Sheldon Adelson withdrew a $650 million commitment to help build a stadium in Las Vegas for the Oakland Raiders after becoming frustrated with the team’s overreaching demands and mixed signals towards him during negotiations.
This is according to Andy Abboud, vice president of government relations and community affairs for LVS.
Abboud told the Las Vegas Review-Journal, a newspaper owned by his boss, Adelson, that the final straw came when the Raiders took a proposed stadium lease agreement to the Las Vegas Stadium authority without informing the Adelsons.
The lease made no mention of the Adelsons as a partner, a turn of events Abboud describes as “stunning.”
“I’m still trying to figure out what the hell they were thinking,” Abboud said. “Had they told anybody ahead of time that they were going to dump that document, even if they had told us, ‘We don’t want you in the deal anymore,’ if they had shown anyone that’s been involved in this process at all that document, we would have said, ‘What in the hell are you thinking?’”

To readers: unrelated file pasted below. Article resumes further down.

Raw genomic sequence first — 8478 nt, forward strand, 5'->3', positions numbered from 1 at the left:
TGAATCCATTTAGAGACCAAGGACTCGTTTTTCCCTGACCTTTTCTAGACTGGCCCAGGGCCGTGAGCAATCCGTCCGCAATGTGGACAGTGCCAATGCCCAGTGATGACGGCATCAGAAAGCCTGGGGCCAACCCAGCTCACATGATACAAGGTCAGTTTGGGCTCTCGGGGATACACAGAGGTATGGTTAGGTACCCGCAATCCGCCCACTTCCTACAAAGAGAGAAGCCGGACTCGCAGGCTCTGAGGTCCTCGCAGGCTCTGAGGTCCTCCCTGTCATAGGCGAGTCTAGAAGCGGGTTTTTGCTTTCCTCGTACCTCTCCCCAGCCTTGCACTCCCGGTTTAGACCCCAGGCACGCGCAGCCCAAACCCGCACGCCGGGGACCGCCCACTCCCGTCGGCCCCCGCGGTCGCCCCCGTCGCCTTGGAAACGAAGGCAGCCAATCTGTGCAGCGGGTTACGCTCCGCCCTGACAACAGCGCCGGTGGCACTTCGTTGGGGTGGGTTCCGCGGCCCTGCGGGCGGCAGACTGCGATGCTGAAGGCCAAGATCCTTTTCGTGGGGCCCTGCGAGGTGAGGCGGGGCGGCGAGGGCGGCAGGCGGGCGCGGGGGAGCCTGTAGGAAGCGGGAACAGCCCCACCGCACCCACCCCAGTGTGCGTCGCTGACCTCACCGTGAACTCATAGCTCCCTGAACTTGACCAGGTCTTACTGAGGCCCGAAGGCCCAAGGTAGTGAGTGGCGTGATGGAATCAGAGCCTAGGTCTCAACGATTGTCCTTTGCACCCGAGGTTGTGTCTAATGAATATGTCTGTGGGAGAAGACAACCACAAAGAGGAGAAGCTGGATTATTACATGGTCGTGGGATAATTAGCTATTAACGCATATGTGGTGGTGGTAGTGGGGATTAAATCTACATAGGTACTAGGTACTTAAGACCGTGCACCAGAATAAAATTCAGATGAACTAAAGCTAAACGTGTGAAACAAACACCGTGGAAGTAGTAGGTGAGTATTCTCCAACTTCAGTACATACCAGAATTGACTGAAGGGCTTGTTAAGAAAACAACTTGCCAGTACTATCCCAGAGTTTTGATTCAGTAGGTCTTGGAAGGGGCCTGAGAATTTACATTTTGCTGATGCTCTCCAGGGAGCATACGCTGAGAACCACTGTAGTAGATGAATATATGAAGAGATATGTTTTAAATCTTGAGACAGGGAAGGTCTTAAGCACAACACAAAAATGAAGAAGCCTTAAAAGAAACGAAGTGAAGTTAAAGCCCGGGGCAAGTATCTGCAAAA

Four days after the meeting with the authority, on January 30th, Adelson pulled his commitment, leaving the project with a $650 million hole in its financing, and the Raiders’ proposed move now hangs in the balance.
Up until that point, all had at least appeared to have been progressing smoothly. Adelson had been instrumental in luring the Raiders to Vegas.
The Nevada legislature had approved an increase on Las Vegas hotel taxes in order to shoulder the $750 million fronted by the taxpayer. Raiders owner Mark Davis had pledged $500 million towards the project and had announced a “lifetime commitment” to the city.
But according to LVS, his commitment to the city was found wanting. The draft lease agreement drawn up by the Raiders did not “reflect the commitments that were made to UNLV,” with which it was agreed the stadium would be shared, said Abboud.
He added that, throughout the negotiations, the Raiders offered “conflicting stories” about the NFL’s view of Las Vegas’ suitability as a franchise city and of the Adelson’s involvement in the project. Abboud speculated that the team may have being employing this as a manipulation technique.
“(Adelson) was willing to share revenues and make it financially mutually beneficial, but they were picking his pocket,” Abboud said.
“I think that they felt they were asking to be entitled to revenue streams and things that simply made the deal unworkable. It was never about the financial return for the Adelsons, but the Adelson family wasn’t going to have their pocket picked, by the Raiders or by the NFL or anybody,” he said.